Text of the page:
Omar Mahroo MA, MBBChir, PhD, FRCOphth, FHEA, is a consultant ophthalmologist with subspecialty expertise in retinal disease, managing patients at Moorfields Eye Hospital and St Thomas’ Hospital. He completed a medical degree and PhD at the University of Cambridge, and post-doctoral research at Cambridge and the Australian National University. He then commenced clinical house officer jobs in Cambridge, followed by ophthalmology training in London. His main research interest is understanding retinal function through electrophysiology. He has received funding from Fight for Sight, the Birdshot Uveitis Society, National Institute for Health Research (NIHR) and Thomas Pocklington Trust. He was recently awarded a £1.1m Wellcome Trust Clinical Research Career Development Fellowship to investigate disease mechanisms in patients with inherited retinal conditions and also the effects of common genetic variants on retinal function in healthy individuals, including variants related to myopia. His research is based at the UCL Institute of Ophthalmology and at King’s College, London where he is Honorary Senior Lecturer. He has been trialling the use of a quick-to-use hand-held electrophysiology device that could help manage patients in clinic.

Professor Philip I Murray MBBS, DO(RCS), PhD, FRCP, FRCS, FRCOphth, undertook most of his clinical ophthalmology training at Moorfields Eye Hospital, London and his basic science laboratory training at the Institute of Ophthalmology, London and the Department of Ophthalmo- Immunology, Amsterdam. He is Professor of Ophthalmology, Institute of Inflammation and Ageing, University of Birmingham. His laboratory research is focussed on understanding:


• why intraocular tolerance fails in uveitis
• what immune mechanisms initiate and drive the inflammatory response
• what can one do about it?

He is Honorary Consultant Ophthalmologist at the Birmingham and Midland Eye Centre (BMEC), Sandwell and West Birmingham Hospitals NHS Trust and runs two dedicated regional and supra-regional uveitis clinics per week. He enjoys the challenging and frustrating nature of uveitis but also finds it immensely rewarding. He is involved in clinical trials on novel therapies for uveitis and until recently he had a special interest in cataract surgery on the uveitic eye. He is part of the Birmingham National Centre of Excellence for Behçet’s syndrome. From 2004-2016 he was Secretary of the International Uveitis Study Group. He sits on numerous national committees, is section editor for three journals, an examiner for the Royal College of Ophthalmologists (RCOphth), external examiner for the Royal College of Surgeons of Ireland and past external examiner, Optometry BSc (Hons), Aston University.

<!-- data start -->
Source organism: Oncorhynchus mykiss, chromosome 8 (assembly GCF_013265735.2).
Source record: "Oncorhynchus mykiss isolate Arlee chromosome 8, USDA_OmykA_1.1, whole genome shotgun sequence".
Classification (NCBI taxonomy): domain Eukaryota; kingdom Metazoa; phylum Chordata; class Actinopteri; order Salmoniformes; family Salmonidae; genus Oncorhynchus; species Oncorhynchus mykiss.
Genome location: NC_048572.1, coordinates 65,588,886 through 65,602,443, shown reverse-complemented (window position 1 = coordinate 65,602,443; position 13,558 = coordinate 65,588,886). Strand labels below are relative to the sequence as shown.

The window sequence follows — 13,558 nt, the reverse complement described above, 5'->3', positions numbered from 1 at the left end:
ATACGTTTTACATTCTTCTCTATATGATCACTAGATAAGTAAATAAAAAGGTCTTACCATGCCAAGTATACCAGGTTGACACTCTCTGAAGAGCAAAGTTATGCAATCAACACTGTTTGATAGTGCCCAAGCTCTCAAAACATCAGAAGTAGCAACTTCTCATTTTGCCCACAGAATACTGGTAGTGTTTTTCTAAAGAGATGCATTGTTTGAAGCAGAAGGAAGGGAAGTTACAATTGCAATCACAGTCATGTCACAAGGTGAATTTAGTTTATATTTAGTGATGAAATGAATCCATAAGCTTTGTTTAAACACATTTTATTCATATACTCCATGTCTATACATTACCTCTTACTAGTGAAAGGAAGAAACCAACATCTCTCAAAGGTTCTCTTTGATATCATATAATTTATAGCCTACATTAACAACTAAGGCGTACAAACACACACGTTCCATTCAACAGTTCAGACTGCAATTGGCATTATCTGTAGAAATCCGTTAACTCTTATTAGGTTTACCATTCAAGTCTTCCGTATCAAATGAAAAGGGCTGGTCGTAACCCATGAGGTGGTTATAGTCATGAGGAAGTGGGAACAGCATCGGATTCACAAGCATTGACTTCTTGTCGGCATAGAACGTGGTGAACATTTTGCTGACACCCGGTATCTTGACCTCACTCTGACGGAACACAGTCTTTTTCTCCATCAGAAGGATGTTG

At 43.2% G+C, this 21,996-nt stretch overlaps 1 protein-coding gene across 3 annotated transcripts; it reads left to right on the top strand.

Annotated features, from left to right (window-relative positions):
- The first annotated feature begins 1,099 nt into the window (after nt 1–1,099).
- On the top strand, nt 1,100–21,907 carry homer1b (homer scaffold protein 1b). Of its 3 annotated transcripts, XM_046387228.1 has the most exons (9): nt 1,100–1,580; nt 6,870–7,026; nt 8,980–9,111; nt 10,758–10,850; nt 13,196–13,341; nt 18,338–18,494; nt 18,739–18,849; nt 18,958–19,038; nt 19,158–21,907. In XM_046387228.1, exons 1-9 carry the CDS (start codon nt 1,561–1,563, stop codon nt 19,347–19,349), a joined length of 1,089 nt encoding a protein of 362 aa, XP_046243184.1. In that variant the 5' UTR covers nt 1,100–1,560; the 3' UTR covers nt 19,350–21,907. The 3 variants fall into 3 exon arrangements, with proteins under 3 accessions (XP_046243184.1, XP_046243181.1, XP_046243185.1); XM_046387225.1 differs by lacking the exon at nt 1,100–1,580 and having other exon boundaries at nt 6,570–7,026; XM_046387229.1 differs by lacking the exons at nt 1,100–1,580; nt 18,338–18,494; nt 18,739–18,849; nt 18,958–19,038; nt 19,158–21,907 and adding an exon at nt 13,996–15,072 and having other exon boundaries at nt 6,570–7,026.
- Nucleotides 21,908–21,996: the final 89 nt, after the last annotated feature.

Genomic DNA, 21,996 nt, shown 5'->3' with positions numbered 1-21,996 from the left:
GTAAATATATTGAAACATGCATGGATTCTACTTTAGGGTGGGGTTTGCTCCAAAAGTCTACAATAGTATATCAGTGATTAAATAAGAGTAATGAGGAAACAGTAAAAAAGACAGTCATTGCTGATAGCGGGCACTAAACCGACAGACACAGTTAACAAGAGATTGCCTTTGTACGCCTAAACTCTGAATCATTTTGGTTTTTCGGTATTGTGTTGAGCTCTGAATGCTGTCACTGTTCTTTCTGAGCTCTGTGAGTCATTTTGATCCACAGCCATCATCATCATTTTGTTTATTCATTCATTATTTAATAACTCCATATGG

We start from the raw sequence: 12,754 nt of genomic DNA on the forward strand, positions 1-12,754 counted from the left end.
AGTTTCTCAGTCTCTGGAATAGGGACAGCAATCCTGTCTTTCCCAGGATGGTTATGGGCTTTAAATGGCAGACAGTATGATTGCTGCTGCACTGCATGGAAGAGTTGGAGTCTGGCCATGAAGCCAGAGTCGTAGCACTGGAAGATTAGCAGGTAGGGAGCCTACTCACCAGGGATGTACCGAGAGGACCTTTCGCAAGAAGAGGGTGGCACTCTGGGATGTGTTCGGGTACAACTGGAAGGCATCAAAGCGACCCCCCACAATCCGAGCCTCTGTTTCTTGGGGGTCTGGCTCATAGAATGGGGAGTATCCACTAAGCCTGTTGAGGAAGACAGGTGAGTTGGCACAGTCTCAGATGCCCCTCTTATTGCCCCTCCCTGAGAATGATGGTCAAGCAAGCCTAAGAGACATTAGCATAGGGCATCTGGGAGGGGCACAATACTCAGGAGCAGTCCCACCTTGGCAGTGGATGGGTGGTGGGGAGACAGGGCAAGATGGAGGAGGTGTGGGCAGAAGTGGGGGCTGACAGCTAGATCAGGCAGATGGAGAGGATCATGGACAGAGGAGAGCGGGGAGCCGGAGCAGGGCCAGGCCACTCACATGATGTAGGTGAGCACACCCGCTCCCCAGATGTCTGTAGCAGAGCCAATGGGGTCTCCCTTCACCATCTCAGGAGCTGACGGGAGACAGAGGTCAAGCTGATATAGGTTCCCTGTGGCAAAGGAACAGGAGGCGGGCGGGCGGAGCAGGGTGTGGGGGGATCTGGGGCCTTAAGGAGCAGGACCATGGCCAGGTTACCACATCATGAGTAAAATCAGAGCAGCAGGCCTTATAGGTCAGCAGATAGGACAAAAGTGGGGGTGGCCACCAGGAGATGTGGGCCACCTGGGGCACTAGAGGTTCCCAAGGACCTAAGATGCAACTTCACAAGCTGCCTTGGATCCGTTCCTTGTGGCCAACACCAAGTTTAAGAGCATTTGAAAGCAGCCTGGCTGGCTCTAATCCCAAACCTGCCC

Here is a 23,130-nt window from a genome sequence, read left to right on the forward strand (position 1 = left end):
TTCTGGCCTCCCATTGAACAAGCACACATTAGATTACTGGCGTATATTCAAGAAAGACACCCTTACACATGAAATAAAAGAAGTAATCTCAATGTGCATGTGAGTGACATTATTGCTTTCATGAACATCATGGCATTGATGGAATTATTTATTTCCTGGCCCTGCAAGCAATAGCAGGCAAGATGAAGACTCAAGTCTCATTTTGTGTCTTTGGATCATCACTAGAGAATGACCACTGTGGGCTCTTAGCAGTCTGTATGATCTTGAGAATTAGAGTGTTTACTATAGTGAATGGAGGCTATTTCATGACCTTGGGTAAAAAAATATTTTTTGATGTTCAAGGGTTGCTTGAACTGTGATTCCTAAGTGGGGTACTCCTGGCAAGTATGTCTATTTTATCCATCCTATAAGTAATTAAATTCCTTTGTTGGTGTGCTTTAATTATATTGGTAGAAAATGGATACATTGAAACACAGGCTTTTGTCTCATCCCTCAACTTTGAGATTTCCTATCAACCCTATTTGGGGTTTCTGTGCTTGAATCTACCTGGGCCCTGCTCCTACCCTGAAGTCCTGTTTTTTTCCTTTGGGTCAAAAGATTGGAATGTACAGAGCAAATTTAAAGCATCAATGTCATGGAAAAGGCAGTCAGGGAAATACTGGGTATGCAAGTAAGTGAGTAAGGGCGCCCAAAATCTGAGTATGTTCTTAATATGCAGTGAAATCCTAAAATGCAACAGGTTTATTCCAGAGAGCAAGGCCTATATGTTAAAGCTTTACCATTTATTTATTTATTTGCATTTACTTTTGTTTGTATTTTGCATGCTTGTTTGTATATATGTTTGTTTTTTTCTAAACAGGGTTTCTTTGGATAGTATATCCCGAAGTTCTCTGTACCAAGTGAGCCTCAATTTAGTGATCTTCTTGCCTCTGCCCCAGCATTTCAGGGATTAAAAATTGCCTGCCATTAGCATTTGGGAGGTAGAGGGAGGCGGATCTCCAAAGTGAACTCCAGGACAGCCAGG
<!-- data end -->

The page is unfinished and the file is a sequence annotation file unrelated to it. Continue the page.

why intraocular tolerance fails in uveitis
• what immune mechanisms initiate and drive the inflammatory response
• what can one do about it?

He is Honorary Consultant Ophthalmologist at the Birmingham and Midland Eye Centre (BMEC), Sandwell and West Birmingham Hospitals NHS Trust and runs two dedicated regional and supra-regional uveitis clinics per week. He enjoys the challenging and frustrating nature of uveitis but also finds it immensely rewarding. He is involved in clinical trials on novel therapies for uveitis and until recently he had a special interest in cataract surgery on the uveitic eye. He is part of the Birmingham National Centre of Excellence for Behçet’s syndrome. From 2004-2016 he was Secretary of the International Uveitis Study Group. He sits on numerous national committees, is section editor for three journals, an examiner for the Royal College of Ophthalmologists (RCOphth), external examiner for the Royal College of Surgeons of Ireland and past external examiner, Optometry BSc (Hons), Aston University.